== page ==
Transfer Raises Security Fears

Most Baghdadis predict more instability, but some confident new Iraqi authorities will cope.

Transfer Raises Security Fears

Most Baghdadis predict more instability, but some confident new Iraqi authorities will cope.

Tuesday, 22 February, 2005

Shortly after the fall of the Saddam Hussein regime, unemployed Safa Mansour, 31, decided to work as a taxi driver like many other Iraqis.

Mansour sold his family's possessions, including his wife's gold, to buy a car, but it was soon stolen by armed carjackers in broad daylight.

Today, Mansour fears another breakdown of civil authority - such as accompanied the overthrow of the former regime - as well as an upsurge in extremist bomb attacks.

"I am afraid that insecurity will increase. Also, I am hesitant to leave my house for fear of injuries because of the many explosions," he told IWPR.

Most Baghdad residents interviewed by IWPR across the capital expressed concerns that security may deteriorate with the transfer of sovereignty.

"I prefer the American forces to remain instead of transferring power," said English teacher Dawood Salman, 45. The number of explosions in the last ten days were proof, he said, that US forces did a better job than Iraqis in keeping order.”

Those suspicious of the Americans’ intentions believe they deliberately delayed the handover so that militants would have longer to establish themselves in the country.

"The Americans delayed transferring power because they hate the Iraqis. The absence of any government gave many opportunities for terrorists to set off explosions," said one man, who refused to give his name, but claimed to have formerly worked in the intelligence service.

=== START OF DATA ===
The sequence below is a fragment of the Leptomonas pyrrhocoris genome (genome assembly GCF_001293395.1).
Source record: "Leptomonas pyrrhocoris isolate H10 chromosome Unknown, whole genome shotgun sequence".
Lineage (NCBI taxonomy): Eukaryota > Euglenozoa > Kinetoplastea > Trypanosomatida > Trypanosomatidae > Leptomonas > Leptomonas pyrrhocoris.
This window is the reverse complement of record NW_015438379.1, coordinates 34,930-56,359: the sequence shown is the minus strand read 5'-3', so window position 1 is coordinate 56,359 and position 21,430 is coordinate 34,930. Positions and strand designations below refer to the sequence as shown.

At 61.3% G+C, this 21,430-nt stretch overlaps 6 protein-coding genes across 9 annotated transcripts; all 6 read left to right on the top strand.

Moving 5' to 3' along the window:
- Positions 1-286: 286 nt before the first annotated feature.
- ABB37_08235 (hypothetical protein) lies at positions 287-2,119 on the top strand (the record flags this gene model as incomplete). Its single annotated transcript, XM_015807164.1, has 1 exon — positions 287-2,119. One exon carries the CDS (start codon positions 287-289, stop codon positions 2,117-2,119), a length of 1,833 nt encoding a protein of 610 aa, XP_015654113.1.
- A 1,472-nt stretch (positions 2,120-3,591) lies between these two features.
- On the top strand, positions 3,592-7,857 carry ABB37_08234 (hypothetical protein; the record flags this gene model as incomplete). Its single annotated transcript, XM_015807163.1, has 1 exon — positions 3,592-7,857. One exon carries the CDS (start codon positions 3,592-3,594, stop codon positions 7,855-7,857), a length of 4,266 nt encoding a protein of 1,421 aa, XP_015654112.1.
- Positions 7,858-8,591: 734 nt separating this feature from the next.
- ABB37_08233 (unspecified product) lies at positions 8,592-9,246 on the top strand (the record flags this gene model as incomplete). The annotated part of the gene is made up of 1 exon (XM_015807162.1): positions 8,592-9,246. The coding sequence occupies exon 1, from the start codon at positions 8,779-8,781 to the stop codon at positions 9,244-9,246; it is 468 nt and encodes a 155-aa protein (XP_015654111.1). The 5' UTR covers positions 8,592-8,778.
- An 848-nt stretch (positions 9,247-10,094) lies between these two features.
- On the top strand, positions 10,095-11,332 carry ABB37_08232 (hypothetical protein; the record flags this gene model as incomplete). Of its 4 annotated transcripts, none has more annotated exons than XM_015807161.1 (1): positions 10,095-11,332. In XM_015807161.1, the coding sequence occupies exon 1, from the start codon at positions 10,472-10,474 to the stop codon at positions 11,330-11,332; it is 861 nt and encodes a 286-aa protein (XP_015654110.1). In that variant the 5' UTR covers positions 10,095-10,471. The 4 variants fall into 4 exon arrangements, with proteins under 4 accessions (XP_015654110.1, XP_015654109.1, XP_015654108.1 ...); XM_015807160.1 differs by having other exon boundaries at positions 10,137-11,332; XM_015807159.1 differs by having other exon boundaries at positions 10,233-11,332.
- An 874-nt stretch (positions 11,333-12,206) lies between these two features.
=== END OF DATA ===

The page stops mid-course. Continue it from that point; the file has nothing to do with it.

Some of those interviewed hoped that an Iraqi government would be able to solve the country’s security problems, saying that Iraqi leaders would understand what they are up against.

"The transfer should have happened a long time ago," said Basem Riyadh, 53, a civil servant at the ministry of education. "The Americans don't know anything about Iraq, and it's better for the Iraqis to solve their problems themselves."

"If security is in Iraqi hands, the Iraqis can handle it, because they know all the terrorists' tricks," said day- labourer Mustafa Alwan, 35.

The transfer of power is "good is for the people who want stability and safety... [and] not good for the people who want to destroy the country", said Radwan Abd al-Amir, 42, an employee at the courthouse in the west Baghdad district of al-Bayaa.

"Iraqis have shown in the past that they can control the situation," said Abd al-Amir, who added that he was a former member of the ruling Baath party.

Others don’t believe the handover will change very much, as Coalition forces are to stay in the country.

"I don't care if power is transferred or not," said law student Ahmed al-Hadithi, 25. "American forces will remain, and that's proof that nothing good can happen."

"I want just to finish my studies without any explosions and without any death," he said.

Muhammad Fawzi is an IWPR trainee in Baghdad.

Iraqi Kurdistan, Iraq
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